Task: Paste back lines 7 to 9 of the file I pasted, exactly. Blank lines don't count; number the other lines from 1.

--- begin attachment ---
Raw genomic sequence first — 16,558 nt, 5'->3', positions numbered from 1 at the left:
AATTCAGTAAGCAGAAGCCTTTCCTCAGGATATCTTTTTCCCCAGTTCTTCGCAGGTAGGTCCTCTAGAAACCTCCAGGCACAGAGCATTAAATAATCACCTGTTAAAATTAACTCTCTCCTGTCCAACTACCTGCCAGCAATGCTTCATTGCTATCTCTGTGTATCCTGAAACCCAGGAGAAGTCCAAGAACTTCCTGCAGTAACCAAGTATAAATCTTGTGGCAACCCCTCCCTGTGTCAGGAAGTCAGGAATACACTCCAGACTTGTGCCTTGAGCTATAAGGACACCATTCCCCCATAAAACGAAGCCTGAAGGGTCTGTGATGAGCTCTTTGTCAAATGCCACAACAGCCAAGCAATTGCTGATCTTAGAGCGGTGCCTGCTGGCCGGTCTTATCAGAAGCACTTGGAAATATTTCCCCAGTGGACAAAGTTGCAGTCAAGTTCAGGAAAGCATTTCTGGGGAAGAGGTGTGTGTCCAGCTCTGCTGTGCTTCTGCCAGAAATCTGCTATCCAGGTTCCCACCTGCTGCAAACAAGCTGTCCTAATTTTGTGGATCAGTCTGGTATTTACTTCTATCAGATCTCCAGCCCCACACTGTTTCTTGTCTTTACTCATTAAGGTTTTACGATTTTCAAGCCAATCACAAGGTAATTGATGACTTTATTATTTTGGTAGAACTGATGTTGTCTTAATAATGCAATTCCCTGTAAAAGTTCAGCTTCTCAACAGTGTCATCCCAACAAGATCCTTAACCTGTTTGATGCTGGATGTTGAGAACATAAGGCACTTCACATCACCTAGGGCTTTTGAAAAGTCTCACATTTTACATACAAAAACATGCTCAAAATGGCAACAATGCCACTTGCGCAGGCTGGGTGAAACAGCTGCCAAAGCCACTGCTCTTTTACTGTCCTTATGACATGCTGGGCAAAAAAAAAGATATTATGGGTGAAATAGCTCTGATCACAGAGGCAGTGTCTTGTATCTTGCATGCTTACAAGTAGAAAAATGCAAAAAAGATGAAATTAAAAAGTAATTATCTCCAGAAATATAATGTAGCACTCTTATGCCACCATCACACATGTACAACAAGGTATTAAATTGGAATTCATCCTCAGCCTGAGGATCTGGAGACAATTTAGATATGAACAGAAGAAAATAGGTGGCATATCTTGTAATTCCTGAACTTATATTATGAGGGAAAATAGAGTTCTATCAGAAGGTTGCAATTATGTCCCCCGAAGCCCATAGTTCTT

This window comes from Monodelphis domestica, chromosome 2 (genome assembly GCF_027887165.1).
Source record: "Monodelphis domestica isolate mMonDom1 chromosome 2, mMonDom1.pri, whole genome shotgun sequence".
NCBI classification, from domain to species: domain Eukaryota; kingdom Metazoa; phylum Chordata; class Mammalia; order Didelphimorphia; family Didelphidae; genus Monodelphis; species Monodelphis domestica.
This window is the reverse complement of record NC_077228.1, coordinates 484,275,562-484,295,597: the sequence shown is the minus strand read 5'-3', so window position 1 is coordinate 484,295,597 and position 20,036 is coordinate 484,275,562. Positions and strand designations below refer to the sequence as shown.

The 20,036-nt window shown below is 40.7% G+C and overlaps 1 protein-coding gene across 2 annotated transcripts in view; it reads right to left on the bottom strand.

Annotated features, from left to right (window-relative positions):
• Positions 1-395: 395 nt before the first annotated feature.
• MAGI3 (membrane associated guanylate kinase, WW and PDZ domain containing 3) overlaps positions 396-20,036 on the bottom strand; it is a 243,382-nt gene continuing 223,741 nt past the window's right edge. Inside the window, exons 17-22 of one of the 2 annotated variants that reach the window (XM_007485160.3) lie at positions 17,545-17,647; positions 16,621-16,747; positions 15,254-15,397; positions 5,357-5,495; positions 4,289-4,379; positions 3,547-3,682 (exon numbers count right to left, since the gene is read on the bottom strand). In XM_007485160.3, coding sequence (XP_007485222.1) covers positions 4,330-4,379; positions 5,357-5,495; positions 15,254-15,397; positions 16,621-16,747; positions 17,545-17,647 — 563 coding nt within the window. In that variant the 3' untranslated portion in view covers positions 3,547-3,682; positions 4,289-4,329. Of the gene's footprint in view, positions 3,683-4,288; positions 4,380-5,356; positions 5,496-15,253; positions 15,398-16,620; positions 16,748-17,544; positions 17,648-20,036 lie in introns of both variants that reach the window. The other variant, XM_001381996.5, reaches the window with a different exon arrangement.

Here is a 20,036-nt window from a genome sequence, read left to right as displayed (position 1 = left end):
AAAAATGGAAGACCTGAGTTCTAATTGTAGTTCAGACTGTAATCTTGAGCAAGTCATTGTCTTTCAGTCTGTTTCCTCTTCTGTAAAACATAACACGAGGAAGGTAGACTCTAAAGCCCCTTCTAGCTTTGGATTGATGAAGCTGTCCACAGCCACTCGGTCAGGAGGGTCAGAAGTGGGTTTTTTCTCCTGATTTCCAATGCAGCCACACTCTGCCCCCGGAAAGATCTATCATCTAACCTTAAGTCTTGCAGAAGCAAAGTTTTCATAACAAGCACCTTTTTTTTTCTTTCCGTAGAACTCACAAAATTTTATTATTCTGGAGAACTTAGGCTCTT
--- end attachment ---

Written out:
The 20,036-nt window shown below is 40.7% G+C and overlaps 1 protein-coding gene across 2 annotated transcripts in view; it reads right to left on the bottom strand.

Annotated features, from left to right (window-relative positions):
• Positions 1-395: 395 nt before the first annotated feature.